Asia Gaining Innovation Advantage Over U.s. Cities

< BACK TO RESEARCH starstarstarstarstar   Science - Research Press Release
26th October 2009, 09:00am - Views: 733

26th OCTOBER 2009.

Page 1 of 1

Mail to GPO Box 3375,

Melbourne VIC 3001, 


Fax +61 3 8610 2001

Office Level 50,

120 Collins St

Melbourne, VIC 3000


Phone +61 3 9225 5284




MELBOURNE, Australia – Innovation Analysts 2thinknow released today a 4 year global study of what

makes cities innovative, in an in-depth report. 

The report found that United States cities long-term infrastructure advantages were eroding to Asia, but also

sets out clear steps U.S. cities could take to regain their advantages. In the middle-East, the report identified

new focus on science and technology as the key to innovation. Steps were outlined in the report to help

Australian cities capitalise on innovation.

Christopher Hire, innovation analyst and Executive Director at 2thinknow, authors of the report, said that

cities “want to innovate and profit from the new era of networks and connectivity will need to be networked.

Not just digitally, but physically. The next high growth company - and next jobs - will come from clusters of

cities that are interconnected.”

“Cities that can inspire ideas, implement locally and network globally.”

In Asia, the report identified digital mobility – an ability to be online anywhere – as a key driver of

innovation-led economic growth. Australian innovation was identified as requiring high-speed internet,

improved mobility in and between cities, freight infrastructure spending and specialisation skilling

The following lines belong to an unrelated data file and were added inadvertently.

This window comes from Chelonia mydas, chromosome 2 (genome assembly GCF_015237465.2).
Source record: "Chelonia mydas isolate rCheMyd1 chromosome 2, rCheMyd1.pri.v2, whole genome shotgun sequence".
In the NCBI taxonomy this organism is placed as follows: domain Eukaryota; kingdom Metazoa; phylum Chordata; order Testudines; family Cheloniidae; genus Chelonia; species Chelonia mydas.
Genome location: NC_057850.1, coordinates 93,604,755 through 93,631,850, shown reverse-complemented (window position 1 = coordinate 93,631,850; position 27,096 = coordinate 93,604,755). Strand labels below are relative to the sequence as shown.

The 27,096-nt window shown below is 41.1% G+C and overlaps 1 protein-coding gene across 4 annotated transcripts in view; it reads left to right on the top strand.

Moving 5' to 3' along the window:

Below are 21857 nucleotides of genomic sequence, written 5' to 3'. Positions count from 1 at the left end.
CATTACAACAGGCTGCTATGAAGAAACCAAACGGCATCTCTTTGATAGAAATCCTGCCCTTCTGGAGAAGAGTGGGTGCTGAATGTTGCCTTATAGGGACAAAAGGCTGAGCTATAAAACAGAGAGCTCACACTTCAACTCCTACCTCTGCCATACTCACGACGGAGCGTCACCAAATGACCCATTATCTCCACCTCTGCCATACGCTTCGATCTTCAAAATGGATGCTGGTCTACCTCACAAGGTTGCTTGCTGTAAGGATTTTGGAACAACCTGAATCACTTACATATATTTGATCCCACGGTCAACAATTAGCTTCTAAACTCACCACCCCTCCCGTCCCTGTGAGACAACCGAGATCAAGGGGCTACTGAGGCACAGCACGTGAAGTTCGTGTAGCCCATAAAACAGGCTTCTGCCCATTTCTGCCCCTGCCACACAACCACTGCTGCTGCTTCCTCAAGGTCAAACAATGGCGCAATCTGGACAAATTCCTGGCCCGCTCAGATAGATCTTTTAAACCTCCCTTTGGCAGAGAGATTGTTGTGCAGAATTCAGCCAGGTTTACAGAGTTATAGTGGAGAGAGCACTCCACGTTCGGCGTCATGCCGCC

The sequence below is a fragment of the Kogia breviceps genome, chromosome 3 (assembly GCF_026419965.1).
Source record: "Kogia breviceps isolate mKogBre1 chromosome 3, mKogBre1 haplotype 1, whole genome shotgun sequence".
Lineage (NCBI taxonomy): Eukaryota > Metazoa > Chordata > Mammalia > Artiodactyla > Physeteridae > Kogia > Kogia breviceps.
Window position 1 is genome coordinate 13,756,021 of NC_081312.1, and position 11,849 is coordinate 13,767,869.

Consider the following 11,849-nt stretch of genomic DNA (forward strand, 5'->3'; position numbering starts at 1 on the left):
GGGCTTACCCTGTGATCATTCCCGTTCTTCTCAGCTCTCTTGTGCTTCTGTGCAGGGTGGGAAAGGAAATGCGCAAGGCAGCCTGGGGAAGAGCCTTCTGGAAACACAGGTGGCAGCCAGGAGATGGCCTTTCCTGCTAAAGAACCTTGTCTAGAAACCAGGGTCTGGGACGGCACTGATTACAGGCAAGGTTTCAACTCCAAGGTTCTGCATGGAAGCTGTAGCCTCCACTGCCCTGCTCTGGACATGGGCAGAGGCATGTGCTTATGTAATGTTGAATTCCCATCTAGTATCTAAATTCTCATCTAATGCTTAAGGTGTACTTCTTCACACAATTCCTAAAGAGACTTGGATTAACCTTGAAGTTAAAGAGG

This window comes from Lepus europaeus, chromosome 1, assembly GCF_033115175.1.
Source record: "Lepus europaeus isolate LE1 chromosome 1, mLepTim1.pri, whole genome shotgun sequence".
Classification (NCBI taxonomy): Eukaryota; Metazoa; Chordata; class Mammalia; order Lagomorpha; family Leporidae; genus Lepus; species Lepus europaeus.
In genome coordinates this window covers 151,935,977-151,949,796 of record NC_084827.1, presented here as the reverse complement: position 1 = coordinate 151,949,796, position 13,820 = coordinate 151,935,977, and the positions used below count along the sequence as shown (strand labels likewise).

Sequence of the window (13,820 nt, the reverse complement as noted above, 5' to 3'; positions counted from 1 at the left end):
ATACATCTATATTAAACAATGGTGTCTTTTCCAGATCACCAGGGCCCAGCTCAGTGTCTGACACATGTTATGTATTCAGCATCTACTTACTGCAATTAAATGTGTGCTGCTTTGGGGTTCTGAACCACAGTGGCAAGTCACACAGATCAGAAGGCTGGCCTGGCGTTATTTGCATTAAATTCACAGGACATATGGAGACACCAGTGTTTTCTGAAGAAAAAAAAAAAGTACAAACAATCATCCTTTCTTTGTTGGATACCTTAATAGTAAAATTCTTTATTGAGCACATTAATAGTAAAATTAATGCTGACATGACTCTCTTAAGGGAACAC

The report also commended European cities for out-performance with rising broadband speeds – enabling

digital mobility – and fast inter-linked connections between European capitals – through fast-rail, logistics

and ports. Amsterdam, Hamburg, Lyon and Copenhagen were also singled-out in a world of increasingly

globally competitive cities – that included regionally superior infrastructure of Singapore and Seoul.

Examining 31 innovation segments, the report applies 162 indicators in a structured analysis and planning

framework for measuring, defining and building an innovation city. Overall, these indicators are grouped

into 3 factors - highly developed cultural assets, human infrastructure – for mobility, education, technology –

and networked markets. 

According to the analysts, the framework is designed to “turn theory into action” – based on analysis from

international research tours, published ideas of professors from Harvard, Oxford, Imperial College and

leading independent authors. For city examples for each indicator, the report uses 2thinknow city

benchmarking data from a pool of 256 cities.

Today is the first public release of the framework, although rankings of cities were commenced in 2007. The

latest city rankings were released by 2thinknow in July.

Media spokesperson:

Christopher Hire, 

Executive Director, 


Phone: +61 (0)409 787-960

Phone: +61 (0)3 9225-5284 [switchboard]

news articles logo NEWS ARTICLES
Contact News Articles |Remove this article